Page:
CLASSIC DRAC Bela Lugosi, ''Dracula'' (1931)
A sophisticated count (above left) whose look included a cape, formal wear, and slicked-back hair (Drac made the widow's peak cool). Sunlight, crucifixes, and wooden stakes could turn this vamp to dust. Early film technology limited Lugosi's character's transformation: He became a tiny, fluttering bat to escape.
''VAN HELSING'' DRAC Richard Roxburgh
This bloodsucker (above right) is like a rock star -- he sports a ponytail, tight black clothing, and a gaggle of lady friends. Surprisingly, crosses and wooden stakes don't harm him. Sure, his 15-foot bat-demon CGI hybrid (above center) is bigger and scarier than the old version (and it owes a debt to ''Nosferatu''), but any subtlety of the classic Drac flies right out the window.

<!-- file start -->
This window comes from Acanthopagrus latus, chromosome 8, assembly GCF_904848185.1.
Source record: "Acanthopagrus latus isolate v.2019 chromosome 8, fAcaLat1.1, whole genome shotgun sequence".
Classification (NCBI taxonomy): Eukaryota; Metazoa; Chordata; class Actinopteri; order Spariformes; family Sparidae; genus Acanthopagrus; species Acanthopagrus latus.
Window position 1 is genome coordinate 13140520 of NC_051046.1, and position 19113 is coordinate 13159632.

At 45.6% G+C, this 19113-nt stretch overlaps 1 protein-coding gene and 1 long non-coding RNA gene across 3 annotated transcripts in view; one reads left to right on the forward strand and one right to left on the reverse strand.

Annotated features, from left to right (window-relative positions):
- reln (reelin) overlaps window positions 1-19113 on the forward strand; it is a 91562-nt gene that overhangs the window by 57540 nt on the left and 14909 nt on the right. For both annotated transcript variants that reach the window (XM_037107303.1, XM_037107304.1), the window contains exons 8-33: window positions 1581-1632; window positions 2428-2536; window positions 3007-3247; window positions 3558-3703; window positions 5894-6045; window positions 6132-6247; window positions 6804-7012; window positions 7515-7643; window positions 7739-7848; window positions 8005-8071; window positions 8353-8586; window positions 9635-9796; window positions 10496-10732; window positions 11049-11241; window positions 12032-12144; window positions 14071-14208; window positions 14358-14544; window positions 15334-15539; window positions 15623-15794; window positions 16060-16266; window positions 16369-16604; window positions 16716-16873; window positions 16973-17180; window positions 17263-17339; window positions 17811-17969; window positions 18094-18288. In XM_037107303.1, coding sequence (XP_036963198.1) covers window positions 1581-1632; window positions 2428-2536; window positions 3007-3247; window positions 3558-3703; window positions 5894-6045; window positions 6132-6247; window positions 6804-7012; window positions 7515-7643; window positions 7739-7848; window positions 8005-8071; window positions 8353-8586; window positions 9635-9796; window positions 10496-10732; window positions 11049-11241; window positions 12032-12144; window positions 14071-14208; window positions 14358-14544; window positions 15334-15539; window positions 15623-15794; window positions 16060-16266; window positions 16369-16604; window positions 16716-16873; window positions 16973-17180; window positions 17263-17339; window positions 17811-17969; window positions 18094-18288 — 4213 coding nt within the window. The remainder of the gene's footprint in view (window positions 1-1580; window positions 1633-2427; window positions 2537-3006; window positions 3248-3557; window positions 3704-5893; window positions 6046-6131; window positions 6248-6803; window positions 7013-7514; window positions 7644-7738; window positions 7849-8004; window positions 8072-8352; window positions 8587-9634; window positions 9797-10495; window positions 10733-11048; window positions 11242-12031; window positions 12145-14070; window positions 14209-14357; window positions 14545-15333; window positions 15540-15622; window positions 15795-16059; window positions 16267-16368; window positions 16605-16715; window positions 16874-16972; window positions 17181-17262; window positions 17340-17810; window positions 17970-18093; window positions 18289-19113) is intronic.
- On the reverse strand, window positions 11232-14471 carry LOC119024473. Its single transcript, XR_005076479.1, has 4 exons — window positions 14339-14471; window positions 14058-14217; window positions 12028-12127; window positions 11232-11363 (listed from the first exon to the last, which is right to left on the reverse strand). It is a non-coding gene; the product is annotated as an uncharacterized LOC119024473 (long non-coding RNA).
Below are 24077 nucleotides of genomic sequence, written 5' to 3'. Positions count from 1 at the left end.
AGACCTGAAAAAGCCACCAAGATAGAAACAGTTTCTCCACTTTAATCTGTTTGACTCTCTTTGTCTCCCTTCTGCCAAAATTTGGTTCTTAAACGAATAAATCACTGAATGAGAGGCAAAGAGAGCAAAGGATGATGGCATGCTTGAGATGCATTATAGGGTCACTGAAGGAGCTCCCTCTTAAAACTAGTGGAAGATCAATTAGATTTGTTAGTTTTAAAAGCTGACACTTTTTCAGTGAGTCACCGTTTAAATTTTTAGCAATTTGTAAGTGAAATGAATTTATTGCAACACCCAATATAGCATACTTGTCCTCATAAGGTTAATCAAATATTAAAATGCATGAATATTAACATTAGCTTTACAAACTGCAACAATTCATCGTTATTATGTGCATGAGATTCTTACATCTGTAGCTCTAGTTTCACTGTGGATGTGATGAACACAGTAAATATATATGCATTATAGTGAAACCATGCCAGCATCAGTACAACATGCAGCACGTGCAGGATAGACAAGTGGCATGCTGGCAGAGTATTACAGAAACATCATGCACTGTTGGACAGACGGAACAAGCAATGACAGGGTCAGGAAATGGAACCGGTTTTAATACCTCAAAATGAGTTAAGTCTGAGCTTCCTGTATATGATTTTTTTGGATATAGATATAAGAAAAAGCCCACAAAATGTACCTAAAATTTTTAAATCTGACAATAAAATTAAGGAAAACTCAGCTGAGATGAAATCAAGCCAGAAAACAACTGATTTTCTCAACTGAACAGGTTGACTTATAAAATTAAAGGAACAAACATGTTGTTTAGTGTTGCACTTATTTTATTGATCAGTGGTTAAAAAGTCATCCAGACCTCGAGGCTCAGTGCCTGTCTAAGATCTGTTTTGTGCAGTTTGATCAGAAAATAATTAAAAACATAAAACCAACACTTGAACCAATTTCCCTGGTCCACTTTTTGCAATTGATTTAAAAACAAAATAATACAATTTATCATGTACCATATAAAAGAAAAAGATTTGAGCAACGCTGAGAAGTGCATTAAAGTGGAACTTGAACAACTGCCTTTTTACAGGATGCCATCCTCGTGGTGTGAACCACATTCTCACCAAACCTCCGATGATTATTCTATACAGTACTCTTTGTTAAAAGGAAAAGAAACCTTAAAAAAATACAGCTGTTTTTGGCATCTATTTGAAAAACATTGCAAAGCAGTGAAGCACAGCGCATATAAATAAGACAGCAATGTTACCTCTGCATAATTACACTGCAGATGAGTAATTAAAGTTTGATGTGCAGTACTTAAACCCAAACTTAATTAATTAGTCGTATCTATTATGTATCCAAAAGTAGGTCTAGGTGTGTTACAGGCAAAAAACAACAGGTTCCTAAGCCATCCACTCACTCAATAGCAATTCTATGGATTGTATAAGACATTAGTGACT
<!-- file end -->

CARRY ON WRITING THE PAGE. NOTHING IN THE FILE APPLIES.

BONE UP Lugosi is our favorite Dracula, mesmerizing and other-wordly. Among the dozens of other Dracs, check out 1922's eerie, silent ''Nosferatu'' starring Max Schreck as the most bat-like of all movie neck-biters (and the inspiration for Willem Dafoe's character in 2000's ''Shadow of the Vampire''). Christopher Lee played the most elegant vampire in ''The Horror of Dracula'' (1958) and its six sequels. Klaus Kinski (1979's ''Nosferatu'') is the most savage bloodsucker, and Gary Oldman (''Bram Stoker's Dracula,'' 1992) the most tragically romantic.